Groups hail passage of Water Resources Development Act
A bill that includes federal funding for water quality projects that heavily impact Florida waterways and ecosystems was en route to the president’s desk for approval as of Dec. 22.
The Water Resources Development Act of 2020 received bipartisan Congressional approval on Dec. 21. The bill, in part, includes a combined $250 million for Everglades restoration, removes obstacles in regards to the Everglades Agricultural Area Reservoir completion and imposes further evaluations of Lake Okeechobee releases.
“This year’s water bill shows that, when it comes to restoring America’s Everglades, people of all political stripes can put their differences aside and work to improve our environment,” The Everglades Foundation Chief Executive Officer Eric Eikenberg said in a statement. “This legislation goes further than any previous measure in protecting Florida’s coastal communities against algae-causing discharges of Lake Okeechobee water and takes major steps forward to ensure timely completion of the Everglades Agricultural Area Reservoir.
“We are especially pleased that the final measure includes an appropriation of $250 million for Everglades restoration, an essential first step as we begin to speed up construction and an improved baseline for future funding,” he added.
The bill in included in a $1.4 trillion piece of omnibus legislation ready for signature by President Donald Trump.
The importance of the WRDA’s importance lies in the authorization power of projects and programs led by the U.S. Army Corps of Engineers to study, design and create water transportation and infrastructure needs.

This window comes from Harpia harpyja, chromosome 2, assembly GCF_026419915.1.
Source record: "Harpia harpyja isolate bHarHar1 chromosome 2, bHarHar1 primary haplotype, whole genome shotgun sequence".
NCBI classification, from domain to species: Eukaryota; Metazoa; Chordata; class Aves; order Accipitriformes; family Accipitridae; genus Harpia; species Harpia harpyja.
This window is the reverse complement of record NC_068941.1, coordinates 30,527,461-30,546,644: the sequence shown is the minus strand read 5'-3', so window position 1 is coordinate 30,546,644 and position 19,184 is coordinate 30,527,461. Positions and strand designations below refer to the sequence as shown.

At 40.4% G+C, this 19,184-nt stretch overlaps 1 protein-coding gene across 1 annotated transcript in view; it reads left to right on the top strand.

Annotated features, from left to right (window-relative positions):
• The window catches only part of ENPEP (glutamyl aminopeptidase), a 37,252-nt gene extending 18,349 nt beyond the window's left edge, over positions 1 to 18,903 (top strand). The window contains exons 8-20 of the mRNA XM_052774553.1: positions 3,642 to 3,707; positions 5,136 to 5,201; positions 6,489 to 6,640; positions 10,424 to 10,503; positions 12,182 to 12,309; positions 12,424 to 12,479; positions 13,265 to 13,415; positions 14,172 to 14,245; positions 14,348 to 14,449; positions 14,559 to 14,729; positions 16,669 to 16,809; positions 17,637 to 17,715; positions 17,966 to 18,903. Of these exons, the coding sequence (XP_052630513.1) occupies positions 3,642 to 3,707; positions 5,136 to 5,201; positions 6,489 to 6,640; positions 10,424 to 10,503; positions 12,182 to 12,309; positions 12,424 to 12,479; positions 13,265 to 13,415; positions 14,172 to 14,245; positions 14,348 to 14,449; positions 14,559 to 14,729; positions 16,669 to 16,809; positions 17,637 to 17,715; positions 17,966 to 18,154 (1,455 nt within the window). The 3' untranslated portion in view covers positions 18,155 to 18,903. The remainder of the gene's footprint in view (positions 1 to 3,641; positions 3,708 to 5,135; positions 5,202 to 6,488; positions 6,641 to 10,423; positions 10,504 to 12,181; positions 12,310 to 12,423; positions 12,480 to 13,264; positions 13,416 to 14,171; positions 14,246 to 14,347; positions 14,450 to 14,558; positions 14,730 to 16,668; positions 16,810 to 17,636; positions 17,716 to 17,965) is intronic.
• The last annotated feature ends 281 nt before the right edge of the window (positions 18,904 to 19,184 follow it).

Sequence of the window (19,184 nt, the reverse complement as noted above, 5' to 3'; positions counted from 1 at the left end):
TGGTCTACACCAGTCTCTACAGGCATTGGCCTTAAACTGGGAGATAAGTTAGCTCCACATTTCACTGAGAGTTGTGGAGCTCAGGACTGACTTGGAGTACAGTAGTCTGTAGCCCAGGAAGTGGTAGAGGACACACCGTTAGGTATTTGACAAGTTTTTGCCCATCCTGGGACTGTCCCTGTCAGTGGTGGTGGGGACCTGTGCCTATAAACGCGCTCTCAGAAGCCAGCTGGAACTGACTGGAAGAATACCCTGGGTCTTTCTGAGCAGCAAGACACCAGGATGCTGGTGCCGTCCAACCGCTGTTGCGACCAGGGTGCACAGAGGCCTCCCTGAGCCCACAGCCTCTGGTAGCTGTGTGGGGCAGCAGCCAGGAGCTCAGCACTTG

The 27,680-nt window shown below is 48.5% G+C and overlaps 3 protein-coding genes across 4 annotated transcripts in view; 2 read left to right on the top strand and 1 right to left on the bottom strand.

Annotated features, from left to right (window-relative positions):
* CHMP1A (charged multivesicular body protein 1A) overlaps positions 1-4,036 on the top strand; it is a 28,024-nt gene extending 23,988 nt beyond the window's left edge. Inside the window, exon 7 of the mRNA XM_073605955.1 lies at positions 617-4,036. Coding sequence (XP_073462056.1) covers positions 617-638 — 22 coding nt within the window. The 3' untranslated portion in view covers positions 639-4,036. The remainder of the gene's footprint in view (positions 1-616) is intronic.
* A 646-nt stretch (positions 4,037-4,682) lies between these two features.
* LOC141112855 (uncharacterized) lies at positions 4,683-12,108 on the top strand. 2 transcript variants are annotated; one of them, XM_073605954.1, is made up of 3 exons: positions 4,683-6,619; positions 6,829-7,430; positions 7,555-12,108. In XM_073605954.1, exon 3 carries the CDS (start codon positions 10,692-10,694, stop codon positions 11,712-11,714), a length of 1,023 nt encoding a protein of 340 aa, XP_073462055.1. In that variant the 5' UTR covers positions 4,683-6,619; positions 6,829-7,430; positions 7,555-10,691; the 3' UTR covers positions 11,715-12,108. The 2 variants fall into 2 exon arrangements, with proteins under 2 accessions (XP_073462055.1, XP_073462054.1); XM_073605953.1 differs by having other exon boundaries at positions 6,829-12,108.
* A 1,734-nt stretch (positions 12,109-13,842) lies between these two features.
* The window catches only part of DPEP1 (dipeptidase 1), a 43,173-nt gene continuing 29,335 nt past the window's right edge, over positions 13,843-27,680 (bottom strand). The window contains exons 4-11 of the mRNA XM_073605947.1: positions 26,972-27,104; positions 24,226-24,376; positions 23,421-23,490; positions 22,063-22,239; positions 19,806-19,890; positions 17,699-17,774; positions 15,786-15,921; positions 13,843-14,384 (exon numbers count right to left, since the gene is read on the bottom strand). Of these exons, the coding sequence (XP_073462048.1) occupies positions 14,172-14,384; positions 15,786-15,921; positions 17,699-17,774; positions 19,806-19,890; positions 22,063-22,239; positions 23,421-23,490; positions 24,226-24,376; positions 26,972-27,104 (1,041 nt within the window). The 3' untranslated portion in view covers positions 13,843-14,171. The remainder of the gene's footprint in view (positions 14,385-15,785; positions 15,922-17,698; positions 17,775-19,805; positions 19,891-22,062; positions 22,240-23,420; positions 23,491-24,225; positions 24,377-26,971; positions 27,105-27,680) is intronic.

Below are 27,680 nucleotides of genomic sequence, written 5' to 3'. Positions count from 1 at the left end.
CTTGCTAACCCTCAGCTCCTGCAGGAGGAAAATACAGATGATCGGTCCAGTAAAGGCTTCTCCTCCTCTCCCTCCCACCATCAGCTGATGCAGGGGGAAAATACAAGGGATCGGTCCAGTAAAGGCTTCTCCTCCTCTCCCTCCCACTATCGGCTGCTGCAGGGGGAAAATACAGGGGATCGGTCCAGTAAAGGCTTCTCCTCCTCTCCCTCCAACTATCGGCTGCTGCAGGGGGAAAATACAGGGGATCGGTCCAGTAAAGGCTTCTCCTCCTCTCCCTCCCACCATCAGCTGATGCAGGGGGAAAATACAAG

“The passage of WRDA 2020 shows that protecting and conserving our water resources continues to be an issue where both parties can find common ground,” Sarah Greenberger, Audubon interim chief conservation officer and senior vice president for Conservation Policy, said in a statement. “The natural infrastructure provisions included in WRDA 2020 will bolster efforts to provide climate resilience benefits to communities and habitat for birds at the same time.”
According to officials, Audubon worked with coalition partners throughout the WRDA process to support projects in the Everglades, Mississippi River basin, Great Lakes region, Rio Grande watershed and Chesapeake Bay.
Projects in the Comprehensive Everglades Restoration Plan (CERP) will continue to aim to revive a critical ecosystem, restore various wildlife habitats and balance the water needs of nearby communities.
According to Audubon, the final bill includes provisions that will benefit economically disadvantaged communities by waiving cost share requirements and promoting technical assistance for community resiliency planning.